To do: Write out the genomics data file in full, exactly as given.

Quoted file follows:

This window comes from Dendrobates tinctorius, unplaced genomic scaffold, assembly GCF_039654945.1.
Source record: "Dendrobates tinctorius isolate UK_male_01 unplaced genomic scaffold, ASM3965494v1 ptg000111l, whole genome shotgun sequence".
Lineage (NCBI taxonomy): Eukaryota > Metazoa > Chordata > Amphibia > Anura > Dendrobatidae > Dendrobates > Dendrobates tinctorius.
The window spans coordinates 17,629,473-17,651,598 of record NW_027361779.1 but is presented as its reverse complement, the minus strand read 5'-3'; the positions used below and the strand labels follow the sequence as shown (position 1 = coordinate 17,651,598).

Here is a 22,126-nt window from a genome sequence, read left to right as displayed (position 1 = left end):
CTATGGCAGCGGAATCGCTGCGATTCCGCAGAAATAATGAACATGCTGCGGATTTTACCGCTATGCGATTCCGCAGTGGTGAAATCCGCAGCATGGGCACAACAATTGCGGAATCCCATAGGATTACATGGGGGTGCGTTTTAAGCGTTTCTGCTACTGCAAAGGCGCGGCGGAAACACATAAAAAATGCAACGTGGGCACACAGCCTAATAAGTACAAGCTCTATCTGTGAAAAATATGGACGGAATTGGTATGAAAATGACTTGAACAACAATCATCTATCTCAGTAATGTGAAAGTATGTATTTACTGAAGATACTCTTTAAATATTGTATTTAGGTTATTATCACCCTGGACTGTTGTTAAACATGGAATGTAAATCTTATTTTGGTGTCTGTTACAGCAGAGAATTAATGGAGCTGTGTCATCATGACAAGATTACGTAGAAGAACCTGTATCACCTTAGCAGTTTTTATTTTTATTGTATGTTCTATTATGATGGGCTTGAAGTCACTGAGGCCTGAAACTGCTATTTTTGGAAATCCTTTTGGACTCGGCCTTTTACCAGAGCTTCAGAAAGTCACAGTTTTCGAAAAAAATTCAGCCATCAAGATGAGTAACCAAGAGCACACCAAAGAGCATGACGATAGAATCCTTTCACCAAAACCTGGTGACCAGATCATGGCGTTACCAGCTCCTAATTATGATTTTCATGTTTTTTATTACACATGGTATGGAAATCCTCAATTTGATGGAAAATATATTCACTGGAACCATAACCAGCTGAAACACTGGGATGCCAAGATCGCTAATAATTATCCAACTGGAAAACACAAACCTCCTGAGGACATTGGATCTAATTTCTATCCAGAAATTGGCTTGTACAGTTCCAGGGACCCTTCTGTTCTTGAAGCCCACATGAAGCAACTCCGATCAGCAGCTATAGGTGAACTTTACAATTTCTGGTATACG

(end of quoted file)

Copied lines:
This window comes from Dendrobates tinctorius, unplaced genomic scaffold, assembly GCF_039654945.1.
Source record: "Dendrobates tinctorius isolate UK_male_01 unplaced genomic scaffold, ASM3965494v1 ptg000111l, whole genome shotgun sequence".
Lineage (NCBI taxonomy): Eukaryota > Metazoa > Chordata > Amphibia > Anura > Dendrobatidae > Dendrobates > Dendrobates tinctorius.
The window spans coordinates 17,629,473-17,651,598 of record NW_027361779.1 but is presented as its reverse complement, the minus strand read 5'-3'; the positions used below and the strand labels follow the sequence as shown (position 1 = coordinate 17,651,598).

Here is a 22,126-nt window from a genome sequence, read left to right as displayed (position 1 = left end):
CTATGGCAGCGGAATCGCTGCGATTCCGCAGAAATAATGAACATGCTGCGGATTTTACCGCTATGCGATTCCGCAGTGGTGAAATCCGCAGCATGGGCACAACAATTGCGGAATCCCATAGGATTACATGGGGGTGCGTTTTAAGCGTTTCTGCTACTGCAAAGGCGCGGCGGAAACACATAAAAAATGCAACGTGGGCACACAGCCTAATAAGTACAAGCTCTATCTGTGAAAAATATGGACGGAATTGGTATGAAAATGACTTGAACAACAATCATCTATCTCAGTAATGTGAAAGTATGTATTTACTGAAGATACTCTTTAAATATTGTATTTAGGTTATTATCACCCTGGACTGTTGTTAAACATGGAATGTAAATCTTATTTTGGTGTCTGTTACAGCAGAGAATTAATGGAGCTGTGTCATCATGACAAGATTACGTAGAAGAACCTGTATCACCTTAGCAGTTTTTATTTTTATTGTATGTTCTATTATGATGGGCTTGAAGTCACTGAGGCCTGAAACTGCTATTTTTGGAAATCCTTTTGGACTCGGCCTTTTACCAGAGCTTCAGAAAGTCACAGTTTTCGAAAAAAATTCAGCCATCAAGATGAGTAACCAAGAGCACACCAAAGAGCATGACGATAGAATCCTTTCACCAAAACCTGGTGACCAGATCATGGCGTTACCAGCTCCTAATTATGATTTTCATGTTTTTTATTACACATGGTATGGAAATCCTCAATTTGATGGAAAATATATTCACTGGAACCATAACCAGCTGAAACACTGGGATGCCAAGATCGCTAATAATTATCCAACTGGAAAACACAAACCTCCTGAGGACATTGGATCTAATTTCTATCCAGAAATTGGCTTGTACAGTTCCAGGGACCCTTCTGTTCTTGAAGCCCACATGAAGCAACTCCGATCAGCAGCTATAGGTGAACTTTACAATTTCTGGTATACG